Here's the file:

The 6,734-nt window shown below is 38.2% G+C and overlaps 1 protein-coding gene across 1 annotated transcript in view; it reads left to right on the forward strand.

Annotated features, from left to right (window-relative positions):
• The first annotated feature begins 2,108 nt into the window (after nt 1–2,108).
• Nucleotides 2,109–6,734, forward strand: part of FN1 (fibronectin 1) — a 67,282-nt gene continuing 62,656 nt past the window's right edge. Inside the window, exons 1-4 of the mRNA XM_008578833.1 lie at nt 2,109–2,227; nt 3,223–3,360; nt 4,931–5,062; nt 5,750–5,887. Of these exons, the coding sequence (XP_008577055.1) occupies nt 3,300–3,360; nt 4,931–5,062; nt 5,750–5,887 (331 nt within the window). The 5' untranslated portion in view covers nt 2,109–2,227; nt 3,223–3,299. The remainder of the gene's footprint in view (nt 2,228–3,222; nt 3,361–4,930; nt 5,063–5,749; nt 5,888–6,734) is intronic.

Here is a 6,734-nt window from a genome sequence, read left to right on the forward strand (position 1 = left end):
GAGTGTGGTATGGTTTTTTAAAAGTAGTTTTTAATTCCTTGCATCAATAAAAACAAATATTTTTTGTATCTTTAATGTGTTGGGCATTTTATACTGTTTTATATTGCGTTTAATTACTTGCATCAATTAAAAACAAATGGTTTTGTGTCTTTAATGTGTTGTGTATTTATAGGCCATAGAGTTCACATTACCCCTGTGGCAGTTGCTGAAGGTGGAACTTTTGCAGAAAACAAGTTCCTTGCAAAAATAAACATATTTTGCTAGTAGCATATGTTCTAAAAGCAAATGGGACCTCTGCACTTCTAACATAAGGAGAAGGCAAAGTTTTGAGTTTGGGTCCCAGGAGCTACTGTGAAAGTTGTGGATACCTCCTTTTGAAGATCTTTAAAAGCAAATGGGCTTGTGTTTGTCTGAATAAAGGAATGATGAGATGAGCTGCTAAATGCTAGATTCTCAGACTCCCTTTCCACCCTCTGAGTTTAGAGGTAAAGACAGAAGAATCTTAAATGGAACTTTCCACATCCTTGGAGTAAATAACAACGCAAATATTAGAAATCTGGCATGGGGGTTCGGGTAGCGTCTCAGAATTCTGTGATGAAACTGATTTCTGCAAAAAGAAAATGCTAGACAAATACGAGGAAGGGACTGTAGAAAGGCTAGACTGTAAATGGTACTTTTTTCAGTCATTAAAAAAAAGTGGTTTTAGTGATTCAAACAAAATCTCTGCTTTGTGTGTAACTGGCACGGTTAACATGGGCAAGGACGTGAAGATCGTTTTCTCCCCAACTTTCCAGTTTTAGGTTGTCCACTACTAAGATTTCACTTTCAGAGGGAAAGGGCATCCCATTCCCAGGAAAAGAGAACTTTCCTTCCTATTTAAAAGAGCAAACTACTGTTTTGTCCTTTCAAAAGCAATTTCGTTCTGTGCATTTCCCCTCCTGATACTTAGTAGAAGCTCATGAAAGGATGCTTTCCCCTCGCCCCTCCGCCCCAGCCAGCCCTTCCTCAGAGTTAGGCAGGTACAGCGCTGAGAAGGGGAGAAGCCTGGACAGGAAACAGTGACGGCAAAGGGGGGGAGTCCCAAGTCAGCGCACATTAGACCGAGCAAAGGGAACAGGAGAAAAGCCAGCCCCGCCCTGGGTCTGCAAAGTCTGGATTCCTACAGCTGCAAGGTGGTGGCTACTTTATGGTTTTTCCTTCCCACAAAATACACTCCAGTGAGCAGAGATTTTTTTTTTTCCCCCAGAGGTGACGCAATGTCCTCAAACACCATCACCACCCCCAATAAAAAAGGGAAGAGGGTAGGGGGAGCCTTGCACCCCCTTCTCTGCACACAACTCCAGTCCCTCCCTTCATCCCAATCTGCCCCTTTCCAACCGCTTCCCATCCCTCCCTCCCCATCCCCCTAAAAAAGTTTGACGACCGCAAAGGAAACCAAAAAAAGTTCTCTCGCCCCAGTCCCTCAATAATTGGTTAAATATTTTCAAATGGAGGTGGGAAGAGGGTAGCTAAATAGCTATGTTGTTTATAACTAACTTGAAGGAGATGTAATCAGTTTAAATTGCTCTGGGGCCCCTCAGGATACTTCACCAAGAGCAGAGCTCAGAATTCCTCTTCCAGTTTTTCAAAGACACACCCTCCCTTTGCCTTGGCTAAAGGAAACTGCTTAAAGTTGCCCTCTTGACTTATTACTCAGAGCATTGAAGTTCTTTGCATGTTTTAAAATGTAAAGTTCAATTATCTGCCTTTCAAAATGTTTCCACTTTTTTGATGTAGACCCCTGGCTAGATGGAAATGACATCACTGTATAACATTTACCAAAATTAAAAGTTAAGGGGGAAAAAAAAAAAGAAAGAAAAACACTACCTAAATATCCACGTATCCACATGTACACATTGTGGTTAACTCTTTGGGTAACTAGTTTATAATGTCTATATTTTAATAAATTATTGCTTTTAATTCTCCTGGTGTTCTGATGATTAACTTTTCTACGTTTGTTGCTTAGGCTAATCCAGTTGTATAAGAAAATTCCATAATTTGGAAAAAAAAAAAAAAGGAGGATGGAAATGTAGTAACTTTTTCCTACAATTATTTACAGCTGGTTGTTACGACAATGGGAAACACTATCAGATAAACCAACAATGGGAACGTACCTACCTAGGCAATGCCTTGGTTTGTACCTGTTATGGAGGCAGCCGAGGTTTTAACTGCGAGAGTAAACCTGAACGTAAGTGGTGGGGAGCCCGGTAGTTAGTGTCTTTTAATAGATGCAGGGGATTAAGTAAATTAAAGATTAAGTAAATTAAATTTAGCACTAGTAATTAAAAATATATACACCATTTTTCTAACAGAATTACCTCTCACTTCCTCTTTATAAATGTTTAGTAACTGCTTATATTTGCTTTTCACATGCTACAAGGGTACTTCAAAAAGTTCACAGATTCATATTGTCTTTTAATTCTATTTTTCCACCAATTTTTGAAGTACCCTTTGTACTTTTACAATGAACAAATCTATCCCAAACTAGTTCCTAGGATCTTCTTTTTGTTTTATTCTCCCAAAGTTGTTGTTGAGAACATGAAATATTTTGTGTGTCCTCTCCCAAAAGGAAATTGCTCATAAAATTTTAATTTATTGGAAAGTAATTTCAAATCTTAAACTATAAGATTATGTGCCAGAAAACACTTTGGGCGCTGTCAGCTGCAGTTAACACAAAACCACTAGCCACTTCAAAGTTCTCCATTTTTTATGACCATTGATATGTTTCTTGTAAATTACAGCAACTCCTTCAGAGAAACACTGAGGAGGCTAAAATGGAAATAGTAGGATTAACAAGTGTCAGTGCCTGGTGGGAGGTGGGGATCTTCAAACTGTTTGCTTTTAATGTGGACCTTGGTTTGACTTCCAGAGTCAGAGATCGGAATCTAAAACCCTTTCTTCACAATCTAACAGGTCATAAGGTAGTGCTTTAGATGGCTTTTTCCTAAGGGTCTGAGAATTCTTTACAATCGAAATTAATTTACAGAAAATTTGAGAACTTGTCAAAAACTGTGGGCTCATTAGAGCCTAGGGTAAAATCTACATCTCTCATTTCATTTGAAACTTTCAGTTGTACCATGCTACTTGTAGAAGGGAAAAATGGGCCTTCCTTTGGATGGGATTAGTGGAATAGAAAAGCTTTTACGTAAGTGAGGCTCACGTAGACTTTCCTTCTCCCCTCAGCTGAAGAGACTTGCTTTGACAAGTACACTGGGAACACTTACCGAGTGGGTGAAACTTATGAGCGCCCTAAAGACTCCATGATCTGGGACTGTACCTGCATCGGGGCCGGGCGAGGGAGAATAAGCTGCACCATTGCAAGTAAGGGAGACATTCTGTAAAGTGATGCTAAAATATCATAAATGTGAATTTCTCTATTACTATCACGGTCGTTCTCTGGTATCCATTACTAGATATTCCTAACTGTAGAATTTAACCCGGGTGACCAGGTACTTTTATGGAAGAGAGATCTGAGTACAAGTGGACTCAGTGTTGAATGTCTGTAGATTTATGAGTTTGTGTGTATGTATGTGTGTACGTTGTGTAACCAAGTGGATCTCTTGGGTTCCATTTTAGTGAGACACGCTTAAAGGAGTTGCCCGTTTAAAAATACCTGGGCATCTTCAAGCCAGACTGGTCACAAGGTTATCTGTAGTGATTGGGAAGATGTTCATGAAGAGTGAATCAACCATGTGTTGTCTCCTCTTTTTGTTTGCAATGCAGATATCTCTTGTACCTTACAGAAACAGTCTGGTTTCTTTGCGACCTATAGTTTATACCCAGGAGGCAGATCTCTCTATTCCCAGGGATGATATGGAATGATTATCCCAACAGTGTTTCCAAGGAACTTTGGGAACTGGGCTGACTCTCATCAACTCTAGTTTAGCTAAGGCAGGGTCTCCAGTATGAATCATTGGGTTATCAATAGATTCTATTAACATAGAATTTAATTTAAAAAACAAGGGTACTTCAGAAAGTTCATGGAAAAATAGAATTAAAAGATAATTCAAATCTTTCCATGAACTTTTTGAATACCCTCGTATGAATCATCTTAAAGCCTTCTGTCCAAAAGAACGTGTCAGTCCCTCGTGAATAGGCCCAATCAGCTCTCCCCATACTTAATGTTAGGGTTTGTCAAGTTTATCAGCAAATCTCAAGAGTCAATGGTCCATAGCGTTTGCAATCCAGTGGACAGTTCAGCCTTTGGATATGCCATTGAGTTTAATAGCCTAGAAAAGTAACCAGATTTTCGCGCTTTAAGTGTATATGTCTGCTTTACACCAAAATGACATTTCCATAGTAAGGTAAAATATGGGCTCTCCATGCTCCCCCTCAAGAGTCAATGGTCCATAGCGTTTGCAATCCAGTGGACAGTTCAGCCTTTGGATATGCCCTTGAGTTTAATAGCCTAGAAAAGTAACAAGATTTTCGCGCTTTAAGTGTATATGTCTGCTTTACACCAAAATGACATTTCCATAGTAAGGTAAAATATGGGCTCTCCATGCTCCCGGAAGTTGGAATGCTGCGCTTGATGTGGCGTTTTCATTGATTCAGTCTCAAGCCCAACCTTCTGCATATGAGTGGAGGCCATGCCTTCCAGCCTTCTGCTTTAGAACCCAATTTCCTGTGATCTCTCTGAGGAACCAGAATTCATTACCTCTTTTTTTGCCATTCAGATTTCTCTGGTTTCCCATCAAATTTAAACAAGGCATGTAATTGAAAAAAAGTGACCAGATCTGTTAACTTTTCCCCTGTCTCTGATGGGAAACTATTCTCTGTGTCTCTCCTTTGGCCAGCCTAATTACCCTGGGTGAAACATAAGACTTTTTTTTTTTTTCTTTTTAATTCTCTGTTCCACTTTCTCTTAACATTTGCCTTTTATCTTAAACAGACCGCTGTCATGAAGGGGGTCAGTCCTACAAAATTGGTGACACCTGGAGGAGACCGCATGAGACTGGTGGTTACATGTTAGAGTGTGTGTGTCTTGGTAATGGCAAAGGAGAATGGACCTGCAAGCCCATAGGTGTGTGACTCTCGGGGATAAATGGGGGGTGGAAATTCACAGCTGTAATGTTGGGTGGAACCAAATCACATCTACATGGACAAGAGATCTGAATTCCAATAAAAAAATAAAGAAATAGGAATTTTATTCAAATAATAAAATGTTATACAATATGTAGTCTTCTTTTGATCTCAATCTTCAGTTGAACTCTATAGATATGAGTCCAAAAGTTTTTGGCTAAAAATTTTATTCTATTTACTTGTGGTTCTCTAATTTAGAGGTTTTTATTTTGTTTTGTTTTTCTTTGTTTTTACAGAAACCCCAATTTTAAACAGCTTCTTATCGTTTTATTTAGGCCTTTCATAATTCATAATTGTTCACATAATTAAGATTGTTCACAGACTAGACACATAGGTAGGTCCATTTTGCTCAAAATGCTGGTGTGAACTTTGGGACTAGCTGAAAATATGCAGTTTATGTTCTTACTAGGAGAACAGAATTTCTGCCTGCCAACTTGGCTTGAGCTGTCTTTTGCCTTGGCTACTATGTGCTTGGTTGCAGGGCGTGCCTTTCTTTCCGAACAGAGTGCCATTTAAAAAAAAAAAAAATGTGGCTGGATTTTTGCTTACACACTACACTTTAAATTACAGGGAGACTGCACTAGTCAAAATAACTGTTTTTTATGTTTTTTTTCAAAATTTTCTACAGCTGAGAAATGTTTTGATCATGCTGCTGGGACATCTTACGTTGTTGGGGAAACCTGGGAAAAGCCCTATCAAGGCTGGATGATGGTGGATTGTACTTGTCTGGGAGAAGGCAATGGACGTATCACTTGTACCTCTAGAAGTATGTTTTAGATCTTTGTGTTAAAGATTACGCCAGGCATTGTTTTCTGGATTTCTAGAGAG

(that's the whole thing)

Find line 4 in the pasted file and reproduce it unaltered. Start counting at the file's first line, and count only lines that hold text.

• Nucleotides 2,109–6,734, forward strand: part of FN1 (fibronectin 1) — a 67,282-nt gene continuing 62,656 nt past the window's right edge. Inside the window, exons 1-4 of the mRNA XM_008578833.1 lie at nt 2,109–2,227; nt 3,223–3,360; nt 4,931–5,062; nt 5,750–5,887. Of these exons, the coding sequence (XP_008577055.1) occupies nt 3,300–3,360; nt 4,931–5,062; nt 5,750–5,887 (331 nt within the window). The 5' untranslated portion in view covers nt 2,109–2,227; nt 3,223–3,299. The remainder of the gene's footprint in view (nt 2,228–3,222; nt 3,361–4,930; nt 5,063–5,749; nt 5,888–6,734) is intronic.